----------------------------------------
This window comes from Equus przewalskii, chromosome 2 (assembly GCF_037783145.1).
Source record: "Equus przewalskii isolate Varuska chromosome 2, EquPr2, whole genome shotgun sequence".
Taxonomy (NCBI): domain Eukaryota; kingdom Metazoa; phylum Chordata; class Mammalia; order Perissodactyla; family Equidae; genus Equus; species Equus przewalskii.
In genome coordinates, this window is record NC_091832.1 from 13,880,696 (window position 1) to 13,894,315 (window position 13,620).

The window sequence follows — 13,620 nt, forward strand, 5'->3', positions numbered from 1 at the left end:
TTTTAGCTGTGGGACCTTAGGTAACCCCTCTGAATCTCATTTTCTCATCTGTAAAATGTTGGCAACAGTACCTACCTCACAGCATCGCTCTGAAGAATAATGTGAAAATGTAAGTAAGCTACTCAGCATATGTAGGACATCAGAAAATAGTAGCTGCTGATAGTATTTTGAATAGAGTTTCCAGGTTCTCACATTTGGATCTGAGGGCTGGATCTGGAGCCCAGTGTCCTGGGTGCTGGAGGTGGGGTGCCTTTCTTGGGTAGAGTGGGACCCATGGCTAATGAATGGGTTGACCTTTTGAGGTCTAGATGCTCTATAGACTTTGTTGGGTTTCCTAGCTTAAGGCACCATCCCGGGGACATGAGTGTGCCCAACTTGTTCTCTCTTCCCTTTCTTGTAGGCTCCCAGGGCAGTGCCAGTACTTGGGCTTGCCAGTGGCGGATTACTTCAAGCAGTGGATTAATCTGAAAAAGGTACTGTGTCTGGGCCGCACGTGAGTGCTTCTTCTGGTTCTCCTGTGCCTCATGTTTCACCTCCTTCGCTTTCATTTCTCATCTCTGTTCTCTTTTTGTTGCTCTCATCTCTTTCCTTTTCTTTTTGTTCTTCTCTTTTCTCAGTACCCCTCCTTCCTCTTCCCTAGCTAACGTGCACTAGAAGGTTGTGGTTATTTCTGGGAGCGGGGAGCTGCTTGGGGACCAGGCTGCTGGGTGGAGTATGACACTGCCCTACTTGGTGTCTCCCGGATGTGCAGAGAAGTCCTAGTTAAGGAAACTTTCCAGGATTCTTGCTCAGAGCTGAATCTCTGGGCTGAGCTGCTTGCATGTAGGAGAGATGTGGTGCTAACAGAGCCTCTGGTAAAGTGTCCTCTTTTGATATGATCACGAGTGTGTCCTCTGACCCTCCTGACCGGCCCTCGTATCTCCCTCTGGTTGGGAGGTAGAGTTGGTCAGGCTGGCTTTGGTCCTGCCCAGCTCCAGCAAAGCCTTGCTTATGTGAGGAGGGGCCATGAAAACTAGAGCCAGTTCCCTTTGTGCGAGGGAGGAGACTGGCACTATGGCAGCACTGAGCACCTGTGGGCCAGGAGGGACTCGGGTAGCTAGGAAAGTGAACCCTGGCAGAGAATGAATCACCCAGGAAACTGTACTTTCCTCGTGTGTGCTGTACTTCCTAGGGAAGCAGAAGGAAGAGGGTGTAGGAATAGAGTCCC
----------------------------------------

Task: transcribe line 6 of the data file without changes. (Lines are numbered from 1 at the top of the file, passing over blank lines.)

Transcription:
TTTTAGCTGTGGGACCTTAGGTAACCCCTCTGAATCTCATTTTCTCATCTGTAAAATGTTGGCAACAGTACCTACCTCACAGCATCGCTCTGAAGAATAATGTGAAAATGTAAGTAAGCTACTCAGCATATGTAGGACATCAGAAAATAGTAGCTGCTGATAGTATTTTGAATAGAGTTTCCAGGTTCTCACATTTGGATCTGAGGGCTGGATCTGGAGCCCAGTGTCCTGGGTGCTGGAGGTGGGGTGCCTTTCTTGGGTAGAGTGGGACCCATGGCTAATGAATGGGTTGACCTTTTGAGGTCTAGATGCTCTATAGACTTTGTTGGGTTTCCTAGCTTAAGGCACCATCCCGGGGACATGAGTGTGCCCAACTTGTTCTCTCTTCCCTTTCTTGTAGGCTCCCAGGGCAGTGCCAGTACTTGGGCTTGCCAGTGGCGGATTACTTCAAGCAGTGGATTAATCTGAAAAAGGTACTGTGTCTGGGCCGCACGTGAGTGCTTCTTCTGGTTCTCCTGTGCCTCATGTTTCACCTCCTTCGCTTTCATTTCTCATCTCTGTTCTCTTTTTGTTGCTCTCATCTCTTTCCTTTTCTTTTTGTTCTTCTCTTTTCTCAGTACCCCTCCTTCCTCTTCCCTAGCTAACGTGCACTAGAAGGTTGTGGTTATTTCTGGGAGCGGGGAGCTGCTTGGGGACCAGGCTGCTGGGTGGAGTATGACACTGCCCTACTTGGTGTCTCCCGGATGTGCAGAGAAGTCCTAGTTAAGGAAACTTTCCAGGATTCTTGCTCAGAGCTGAATCTCTGGGCTGAGCTGCTTGCATGTAGGAGAGATGTGGTGCTAACAGAGCCTCTGGTAAAGTGTCCTCTTTTGATATGATCACGAGTGTGTCCTCTGACCCTCCTGACCGGCCCTCGTATCTCCCTCTGGTTGGGAGGTAGAGTTGGTCAGGCTGGCTTTGGTCCTGCCCAGCTCCAGCAAAGCCTTGCTTATGTGAGGAGGGGCCATGAAAACTAGAGCCAGTTCCCTTTGTGCGAGGGAGGAGACTGGCACTATGGCAGCACTGAGCACCTGTGGGCCAGGAGGGACTCGGGTAGCTAGGAAAGTGAACCCTGGCAGAGAATGAATCACCCAGGAAACTGTACTTTCCTCGTGTGTGCTGTACTTCCTAGGGAAGCAGAAGGAAGAGGGTGTAGGAATAGAGTCCC